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Child Development

6 Qualities Kids Need To Succeed -- And One They Don't

Hilary Wilce | Posted 03.31.2014 | Parents
Hilary Wilce

I've come to believe our job as parents is never to seek to develop confidence, but instead to encourage the right climate for it to grow.

5 Lessons About Youth Sports From an Athletic Prodigy

Dr. Jim Taylor | Posted 03.29.2014 | Sports
Dr. Jim Taylor

Mikaela Shiffrin is, at only 18 years old, the top slalom ski racer in the world, a favorite for Olympic gold in Sochi, and a veritable fount of lessons that athletes, coaches, and parents can learn from to help athletes achieve their competitive goals.

How Politically Correct Culture Influences My Parenting

Toni Nagy | Posted 03.26.2014 | Parents
Toni Nagy

I may not abandon my child in the wilderness, but I do want to cultivate in her the desire to challenge herself, and part of that is my challenging her. Pain is an unavoidable part of life, and something my daughter needs to learn to deal with.

When Will We Ever Learn: Dissecting the Common Core State Standards With Dr. Louisa Moats

Mark Bertin, M.D. | Posted 03.24.2014 | Education
Mark Bertin, M.D.

Dr. Louisa Moats, the nationally-renowned teacher, psychologist, researcher and author, was one of the contributing writers of the Common Core State Standards (CCSS). The CCSS initiative is an attempt to deal with inconsistent academic expectations.

3 Ways to Raise Secure Children

Dr. Jim Taylor | Posted 03.24.2014 | Parents
Dr. Jim Taylor

Secure attachment develops in children who learn that they can rely their parents to meet their physical and emotional needs.

Pin-Dropping Profundity With a Pixie Face

Lisa Guest | Posted 03.12.2014 | Healthy Living
Lisa Guest

I didn't want to have children. I knew it from a young age. I've written about this many times. In September 2012 I met a 1-month-old preemie. When I ...

Read/Talk/Sing -- To Build Strong Brains in Very Young Children

George Halvorson | Posted 03.02.2014 | Education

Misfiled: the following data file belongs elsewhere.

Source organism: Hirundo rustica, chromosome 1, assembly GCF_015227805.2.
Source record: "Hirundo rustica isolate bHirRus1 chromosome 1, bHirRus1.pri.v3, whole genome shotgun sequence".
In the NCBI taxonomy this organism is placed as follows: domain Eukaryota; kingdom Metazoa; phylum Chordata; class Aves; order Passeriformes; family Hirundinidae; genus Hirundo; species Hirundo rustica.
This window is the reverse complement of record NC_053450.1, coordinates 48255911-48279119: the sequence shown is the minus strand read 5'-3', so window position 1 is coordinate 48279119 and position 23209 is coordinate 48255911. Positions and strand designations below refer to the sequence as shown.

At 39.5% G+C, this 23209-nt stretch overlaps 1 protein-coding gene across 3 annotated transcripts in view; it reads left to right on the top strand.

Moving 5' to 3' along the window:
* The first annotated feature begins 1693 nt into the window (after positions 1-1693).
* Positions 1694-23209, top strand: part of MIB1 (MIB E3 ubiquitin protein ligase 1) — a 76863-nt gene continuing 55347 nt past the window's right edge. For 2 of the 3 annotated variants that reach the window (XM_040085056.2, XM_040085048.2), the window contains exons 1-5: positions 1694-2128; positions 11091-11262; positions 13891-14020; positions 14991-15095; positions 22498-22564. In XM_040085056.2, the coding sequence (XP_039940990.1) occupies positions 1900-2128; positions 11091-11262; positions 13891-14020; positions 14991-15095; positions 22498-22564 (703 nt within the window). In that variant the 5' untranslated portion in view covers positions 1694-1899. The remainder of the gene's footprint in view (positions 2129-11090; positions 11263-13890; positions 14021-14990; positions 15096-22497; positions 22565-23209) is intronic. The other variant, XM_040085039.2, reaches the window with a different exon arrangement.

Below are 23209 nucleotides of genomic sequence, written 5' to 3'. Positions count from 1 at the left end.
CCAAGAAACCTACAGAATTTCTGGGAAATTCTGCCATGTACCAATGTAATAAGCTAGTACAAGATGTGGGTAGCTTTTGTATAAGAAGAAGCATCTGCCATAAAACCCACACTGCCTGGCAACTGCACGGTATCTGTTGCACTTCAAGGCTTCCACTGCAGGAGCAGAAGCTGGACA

George Halvorson

Thirty minutes a day of reading can determine whether or not a child can read or not read -- and that interaction can determine whether a child will stay in school or not stay in school.

What Nonverbal Kids Can Gain From Technology

Rachel Cortese, MS Ed, MS CCC-SLP | Posted 02.18.2014 | Parents
Rachel Cortese, MS Ed, MS CCC-SLP

Technology is truly a beautiful thing. It gives voice, words and expression to an inner world that may otherwise lay dormant without the tools to access and express it.

The Problem with Overpraising Children

Lisa Firestone | Posted 02.17.2014 | Parents
Lisa Firestone

The problem with many parents hoping to boost their child's self-esteem isn't that they're praising; it's that they're overpraising.

I'm a Mom Who Loves the iPad Bouncy Seat. Let's Make It Even Better!

Andrea Bonior | Posted 02.12.2014 | Parents
Andrea Bonior

Let's face it-- we live in a technological world, and babies need to be prepared for this from Day One. What happens if your child starts preschool and he or she is behind because they have not yet developed crucial electronic life skills, like touching a screen at exactly the right angle?

Why Messy Kids May Be Better Learners

Posted 01.23.2014 | Parents

The next time your child leaves a big ol' mess while eating on his or her high chair, don't despair. According to a new study out of the Universit...

Don't Tell Your Children They're Competent

Dr. Jim Taylor | Posted 02.01.2014 | Parents
Dr. Jim Taylor

When parents try to convince their children of how competent they are, they often have the exact opposite effect. There is this little thing called reality that children have to confront on a daily basis; life has a way of sending messages about competence that can be in sharp contrast to the outsized messages of competence that parents send their children.

Where the Wild Things Are Turns 50: The Child's Journey, the Memory of JFK and What Sendak Taught Us